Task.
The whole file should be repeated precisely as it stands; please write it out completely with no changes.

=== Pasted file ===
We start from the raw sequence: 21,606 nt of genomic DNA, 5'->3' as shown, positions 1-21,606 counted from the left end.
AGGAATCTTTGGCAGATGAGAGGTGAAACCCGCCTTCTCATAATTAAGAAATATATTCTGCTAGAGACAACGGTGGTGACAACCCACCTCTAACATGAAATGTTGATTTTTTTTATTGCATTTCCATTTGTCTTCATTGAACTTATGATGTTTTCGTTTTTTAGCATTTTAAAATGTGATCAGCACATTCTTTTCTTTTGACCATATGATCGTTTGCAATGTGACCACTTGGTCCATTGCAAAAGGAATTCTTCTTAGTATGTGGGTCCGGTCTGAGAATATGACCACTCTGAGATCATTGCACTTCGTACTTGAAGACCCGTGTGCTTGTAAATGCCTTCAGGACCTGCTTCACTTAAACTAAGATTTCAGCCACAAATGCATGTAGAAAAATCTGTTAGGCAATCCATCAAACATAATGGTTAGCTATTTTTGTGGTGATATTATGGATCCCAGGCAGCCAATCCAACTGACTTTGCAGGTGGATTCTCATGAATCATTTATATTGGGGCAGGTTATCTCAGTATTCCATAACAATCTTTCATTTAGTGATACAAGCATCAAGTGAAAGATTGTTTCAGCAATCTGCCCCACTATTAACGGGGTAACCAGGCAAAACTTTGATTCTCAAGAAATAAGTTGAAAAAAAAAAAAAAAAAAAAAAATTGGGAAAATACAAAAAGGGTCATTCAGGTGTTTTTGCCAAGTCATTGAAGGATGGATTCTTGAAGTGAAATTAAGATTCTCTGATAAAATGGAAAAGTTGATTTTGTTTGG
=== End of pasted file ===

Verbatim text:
We start from the raw sequence: 21,606 nt of genomic DNA, 5'->3' as shown, positions 1-21,606 counted from the left end.
AGGAATCTTTGGCAGATGAGAGGTGAAACCCGCCTTCTCATAATTAAGAAATATATTCTGCTAGAGACAACGGTGGTGACAACCCACCTCTAACATGAAATGTTGATTTTTTTTATTGCATTTCCATTTGTCTTCATTGAACTTATGATGTTTTCGTTTTTTAGCATTTTAAAATGTGATCAGCACATTCTTTTCTTTTGACCATATGATCGTTTGCAATGTGACCACTTGGTCCATTGCAAAAGGAATTCTTCTTAGTATGTGGGTCCGGTCTGAGAATATGACCACTCTGAGATCATTGCACTTCGTACTTGAAGACCCGTGTGCTTGTAAATGCCTTCAGGACCTGCTTCACTTAAACTAAGATTTCAGCCACAAATGCATGTAGAAAAATCTGTTAGGCAATCCATCAAACATAATGGTTAGCTATTTTTGTGGTGATATTATGGATCCCAGGCAGCCAATCCAACTGACTTTGCAGGTGGATTCTCATGAATCATTTATATTGGGGCAGGTTATCTCAGTATTCCATAACAATCTTTCATTTAGTGATACAAGCATCAAGTGAAAGATTGTTTCAGCAATCTGCCCCACTATTAACGGGGTAACCAGGCAAAACTTTGATTCTCAAGAAATAAGTTGAAAAAAAAAAAAAAAAAAAAAAATTGGGAAAATACAAAAAGGGTCATTCAGGTGTTTTTGCCAAGTCATTGAAGGATGGATTCTTGAAGTGAAATTAAGATTCTCTGATAAAATGGAAAAGTTGATTTTGTTTGG